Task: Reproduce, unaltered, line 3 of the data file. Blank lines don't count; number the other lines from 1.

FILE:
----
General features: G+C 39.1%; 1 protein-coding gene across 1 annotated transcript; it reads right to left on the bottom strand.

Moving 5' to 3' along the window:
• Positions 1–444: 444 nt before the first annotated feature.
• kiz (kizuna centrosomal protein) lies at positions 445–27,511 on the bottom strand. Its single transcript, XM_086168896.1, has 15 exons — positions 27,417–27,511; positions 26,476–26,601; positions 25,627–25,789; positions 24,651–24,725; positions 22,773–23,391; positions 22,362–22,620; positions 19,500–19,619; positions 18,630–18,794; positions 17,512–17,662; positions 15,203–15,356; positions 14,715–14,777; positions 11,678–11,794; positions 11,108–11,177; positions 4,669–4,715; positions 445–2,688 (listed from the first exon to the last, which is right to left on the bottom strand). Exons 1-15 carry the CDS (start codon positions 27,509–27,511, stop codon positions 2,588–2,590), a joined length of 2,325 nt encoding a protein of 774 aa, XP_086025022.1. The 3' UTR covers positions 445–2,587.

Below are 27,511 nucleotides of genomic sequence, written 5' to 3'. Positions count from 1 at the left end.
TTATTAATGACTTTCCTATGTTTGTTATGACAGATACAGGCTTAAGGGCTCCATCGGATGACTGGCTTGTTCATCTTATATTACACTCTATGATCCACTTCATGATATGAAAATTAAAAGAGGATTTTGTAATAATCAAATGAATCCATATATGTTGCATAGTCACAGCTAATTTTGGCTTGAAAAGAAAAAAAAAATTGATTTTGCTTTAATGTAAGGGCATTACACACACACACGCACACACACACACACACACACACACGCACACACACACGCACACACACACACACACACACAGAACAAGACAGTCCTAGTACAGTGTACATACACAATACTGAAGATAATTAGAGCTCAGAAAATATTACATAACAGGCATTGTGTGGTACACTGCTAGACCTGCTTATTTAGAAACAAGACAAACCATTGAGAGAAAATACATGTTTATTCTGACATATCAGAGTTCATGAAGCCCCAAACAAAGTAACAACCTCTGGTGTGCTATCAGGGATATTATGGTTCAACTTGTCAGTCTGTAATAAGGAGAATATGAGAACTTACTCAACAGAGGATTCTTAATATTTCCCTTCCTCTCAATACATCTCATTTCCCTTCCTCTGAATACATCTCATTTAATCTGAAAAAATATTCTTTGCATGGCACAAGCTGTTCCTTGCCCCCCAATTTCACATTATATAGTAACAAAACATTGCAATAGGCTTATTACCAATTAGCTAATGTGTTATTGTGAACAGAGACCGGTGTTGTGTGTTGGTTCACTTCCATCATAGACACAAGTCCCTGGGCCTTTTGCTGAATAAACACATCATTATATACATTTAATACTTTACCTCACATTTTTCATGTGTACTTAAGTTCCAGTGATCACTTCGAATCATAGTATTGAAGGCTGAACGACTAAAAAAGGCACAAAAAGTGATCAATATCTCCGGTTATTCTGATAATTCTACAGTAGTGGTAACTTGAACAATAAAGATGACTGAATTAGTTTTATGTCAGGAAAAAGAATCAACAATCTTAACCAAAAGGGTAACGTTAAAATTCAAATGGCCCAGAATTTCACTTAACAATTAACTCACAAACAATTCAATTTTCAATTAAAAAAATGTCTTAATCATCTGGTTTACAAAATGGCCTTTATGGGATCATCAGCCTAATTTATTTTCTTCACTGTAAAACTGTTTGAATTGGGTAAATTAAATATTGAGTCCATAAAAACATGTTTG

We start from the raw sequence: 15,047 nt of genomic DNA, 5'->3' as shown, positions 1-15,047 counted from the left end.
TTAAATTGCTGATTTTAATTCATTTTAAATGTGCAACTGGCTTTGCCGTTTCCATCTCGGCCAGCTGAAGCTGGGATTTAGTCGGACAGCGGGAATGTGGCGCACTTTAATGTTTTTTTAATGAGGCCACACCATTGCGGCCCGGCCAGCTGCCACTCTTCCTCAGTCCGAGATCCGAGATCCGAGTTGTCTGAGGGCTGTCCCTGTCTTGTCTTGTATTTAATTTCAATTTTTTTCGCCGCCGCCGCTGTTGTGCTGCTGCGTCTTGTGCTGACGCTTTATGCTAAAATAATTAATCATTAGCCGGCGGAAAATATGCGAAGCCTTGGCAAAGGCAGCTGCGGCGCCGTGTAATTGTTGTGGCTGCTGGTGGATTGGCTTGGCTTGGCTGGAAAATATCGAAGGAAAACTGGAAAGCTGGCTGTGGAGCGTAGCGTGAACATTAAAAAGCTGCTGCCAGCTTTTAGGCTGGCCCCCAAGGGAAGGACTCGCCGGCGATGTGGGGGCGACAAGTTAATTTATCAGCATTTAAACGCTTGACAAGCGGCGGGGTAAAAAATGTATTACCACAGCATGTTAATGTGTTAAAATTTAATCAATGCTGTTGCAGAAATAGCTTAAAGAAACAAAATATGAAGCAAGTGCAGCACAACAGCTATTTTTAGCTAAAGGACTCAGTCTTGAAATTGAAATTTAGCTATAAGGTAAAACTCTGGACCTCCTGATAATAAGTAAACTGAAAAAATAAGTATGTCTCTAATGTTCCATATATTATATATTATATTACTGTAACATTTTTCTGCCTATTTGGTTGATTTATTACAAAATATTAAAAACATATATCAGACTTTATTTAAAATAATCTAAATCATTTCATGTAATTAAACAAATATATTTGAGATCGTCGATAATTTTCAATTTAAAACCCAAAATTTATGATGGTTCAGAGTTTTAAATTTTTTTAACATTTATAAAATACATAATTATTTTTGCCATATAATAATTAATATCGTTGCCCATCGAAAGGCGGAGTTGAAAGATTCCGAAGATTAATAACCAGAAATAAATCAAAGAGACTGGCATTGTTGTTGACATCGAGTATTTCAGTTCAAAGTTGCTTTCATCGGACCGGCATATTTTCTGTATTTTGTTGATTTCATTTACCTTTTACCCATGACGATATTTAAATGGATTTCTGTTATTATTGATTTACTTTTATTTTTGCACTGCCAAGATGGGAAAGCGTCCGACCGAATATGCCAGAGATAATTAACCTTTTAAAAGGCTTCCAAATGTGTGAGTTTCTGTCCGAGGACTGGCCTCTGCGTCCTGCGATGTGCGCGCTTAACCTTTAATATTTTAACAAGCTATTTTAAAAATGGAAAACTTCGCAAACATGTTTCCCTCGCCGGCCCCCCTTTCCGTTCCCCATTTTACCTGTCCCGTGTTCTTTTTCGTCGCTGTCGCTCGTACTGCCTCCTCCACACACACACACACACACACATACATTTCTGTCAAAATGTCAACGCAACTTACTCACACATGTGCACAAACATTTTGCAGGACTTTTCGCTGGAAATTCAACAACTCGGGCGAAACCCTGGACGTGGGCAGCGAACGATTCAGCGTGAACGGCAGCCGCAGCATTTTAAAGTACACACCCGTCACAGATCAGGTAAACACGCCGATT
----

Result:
• Positions 1–444: 444 nt before the first annotated feature.